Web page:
Once we got the initial Dryad system running, we sat back and waited for users, but they turned out to be hard to convince. We had supplied an API for building graphs, and claimed in our paper that it was a wonderful thing, but nobody really wanted to use it. Meanwhile our goal of making a cluster look like a single computer had received little attention compared to the pressing problem of delivering a working, scalable, high performance execution engine to the search team. At this point our agenda diverged a little from that of the product group. They needed to get their developers using the available search data as fast as possible, and they needed to share their clusters between lots of different users and ensure that nobody would write a program that would starve out other vital production jobs. They therefore set off down a path that led to SCOPE, a query language that sits on top of Dryad and is well suited to the highest priority applications for their team, but is deliberately a little restrictive in the constructs, transforms and types it supports. We, on the other hand, were eager to get back to our original agenda of letting people write programs in the same sequential single-machine style they were used to using, but execute them transparently on our clusters.

Fortunately, just when we were wondering what to replace Dryad’s native graph-building API with, Yuan discovered the LINQ constructs, which had just been added to .NET. He saw that LINQ operators could be used to express parallel algorithms within a high-level programming language, while still keeping the algorithm abstract enough to allow the system to perform sophisticated rewrites and optimizations to get good distributed performance. Armed with this insight, he started the DryadLINQ project, and fairly rapidly had a prototype running on our local cluster.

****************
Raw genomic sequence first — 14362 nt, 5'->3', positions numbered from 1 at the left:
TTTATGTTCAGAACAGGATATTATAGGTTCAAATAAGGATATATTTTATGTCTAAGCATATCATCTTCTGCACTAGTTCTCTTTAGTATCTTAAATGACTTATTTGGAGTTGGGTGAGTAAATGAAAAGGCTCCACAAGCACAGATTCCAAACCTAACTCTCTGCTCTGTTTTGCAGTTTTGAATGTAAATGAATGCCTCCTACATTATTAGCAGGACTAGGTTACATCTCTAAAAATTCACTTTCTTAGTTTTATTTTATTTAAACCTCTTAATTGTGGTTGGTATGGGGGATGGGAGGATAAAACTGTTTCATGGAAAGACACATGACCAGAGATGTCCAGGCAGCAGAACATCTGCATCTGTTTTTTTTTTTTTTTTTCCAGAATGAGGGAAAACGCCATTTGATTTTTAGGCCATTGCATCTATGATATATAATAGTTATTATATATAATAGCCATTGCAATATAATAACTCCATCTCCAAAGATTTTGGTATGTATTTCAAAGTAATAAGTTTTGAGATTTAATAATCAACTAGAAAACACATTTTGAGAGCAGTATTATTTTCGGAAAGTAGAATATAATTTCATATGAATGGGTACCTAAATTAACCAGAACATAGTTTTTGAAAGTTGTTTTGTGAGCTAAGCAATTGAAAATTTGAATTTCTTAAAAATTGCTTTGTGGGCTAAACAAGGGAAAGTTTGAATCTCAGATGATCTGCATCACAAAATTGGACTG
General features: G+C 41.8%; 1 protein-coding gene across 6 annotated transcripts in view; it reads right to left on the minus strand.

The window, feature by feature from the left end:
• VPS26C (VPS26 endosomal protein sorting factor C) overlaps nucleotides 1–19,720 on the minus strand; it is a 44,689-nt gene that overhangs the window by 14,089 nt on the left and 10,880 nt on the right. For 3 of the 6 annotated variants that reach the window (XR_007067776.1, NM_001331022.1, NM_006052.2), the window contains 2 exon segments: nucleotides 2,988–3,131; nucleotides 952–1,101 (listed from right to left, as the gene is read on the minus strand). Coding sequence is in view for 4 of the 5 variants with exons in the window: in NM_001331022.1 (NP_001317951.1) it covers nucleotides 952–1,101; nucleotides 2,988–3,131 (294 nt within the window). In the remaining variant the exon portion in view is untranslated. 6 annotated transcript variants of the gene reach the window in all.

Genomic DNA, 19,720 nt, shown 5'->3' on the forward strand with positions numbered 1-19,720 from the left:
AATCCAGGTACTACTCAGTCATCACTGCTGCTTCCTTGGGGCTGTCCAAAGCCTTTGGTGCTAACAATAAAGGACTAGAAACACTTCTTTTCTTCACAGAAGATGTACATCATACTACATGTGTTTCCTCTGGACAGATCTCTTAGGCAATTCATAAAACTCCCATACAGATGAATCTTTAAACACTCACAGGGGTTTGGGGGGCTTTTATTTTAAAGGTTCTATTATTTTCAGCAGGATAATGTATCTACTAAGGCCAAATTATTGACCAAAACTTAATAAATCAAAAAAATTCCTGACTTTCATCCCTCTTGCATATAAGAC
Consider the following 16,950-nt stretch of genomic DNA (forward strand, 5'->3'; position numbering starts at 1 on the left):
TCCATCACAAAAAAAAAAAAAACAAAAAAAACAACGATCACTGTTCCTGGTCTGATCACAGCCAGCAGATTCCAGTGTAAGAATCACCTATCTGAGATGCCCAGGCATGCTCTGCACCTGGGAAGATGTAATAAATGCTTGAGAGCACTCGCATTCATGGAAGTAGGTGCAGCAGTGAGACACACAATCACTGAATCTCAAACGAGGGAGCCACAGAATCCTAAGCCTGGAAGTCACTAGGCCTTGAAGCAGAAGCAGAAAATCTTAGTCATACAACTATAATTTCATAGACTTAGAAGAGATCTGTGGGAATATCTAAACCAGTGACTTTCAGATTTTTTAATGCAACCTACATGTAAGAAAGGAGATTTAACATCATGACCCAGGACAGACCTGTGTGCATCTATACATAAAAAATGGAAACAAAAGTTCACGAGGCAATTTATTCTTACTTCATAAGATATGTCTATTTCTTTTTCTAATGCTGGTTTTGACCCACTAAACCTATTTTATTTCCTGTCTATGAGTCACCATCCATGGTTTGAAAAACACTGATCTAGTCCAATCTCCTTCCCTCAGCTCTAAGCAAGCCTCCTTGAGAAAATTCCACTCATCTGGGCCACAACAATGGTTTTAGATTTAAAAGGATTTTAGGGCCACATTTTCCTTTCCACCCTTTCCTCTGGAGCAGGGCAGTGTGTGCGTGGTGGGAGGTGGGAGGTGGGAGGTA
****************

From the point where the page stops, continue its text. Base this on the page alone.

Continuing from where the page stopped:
This time the reaction of our colleagues in the lab was very different: instead of ignoring DryadLINQ they came back and asked for improvements, because they actually liked using it. The subsequent development of DryadLINQ has been closely informed by the features our users have found useful, and we have gradually gained a reasonable understanding of what programs are and are not suited to the Dryad computational model, which again will inform our work on the systems that come after Dryad.

By late 2008 we were beginning to have a minor success disaster in that a lot of people were sharing our research cluster running DryadLINQ programs, and they started to complain when one job hogged too many computers for too long, and they couldn’t get their work done. Up until that time, the logic for sharing the cluster between concurrent jobs was primitive, to say the least, and we realized that it was time to seriously look at centralized scheduling and load-balancing (not coincidentally, another key requirement to make a cluster act like a single computer). Another group of researchers got together to look at this problem, and we ended up building the Quincy scheduler that is the subject of a recent  SOSP paper (and a forthcoming blog post). Since deploying that scheduler in March, we have essentially stopped getting complaints about issues of sharing, except of course when people find bugs in Quincy…

A number of other research projects have developed around the Dryad ecosystem, involving debugging, monitoring, caching, and file systems. We are still a long way from the goal of making the cluster “feel” like a single big parallel machine, but we think we are still steadily moving in that direction. Overall I think Dryad and its associated projects have been a strong validation of the old systems research dictum to ‘build what you use and use what you build.’ It does take more effort, and you can’t write as many papers as quickly, if you are trying to build a system that is solid enough for other people to depend on. But it’s very clear to us that many of the most interesting research ideas that have come out of these projects would never have occurred to us if we hadn’t had the focus that comes from helping real users address their practical problems.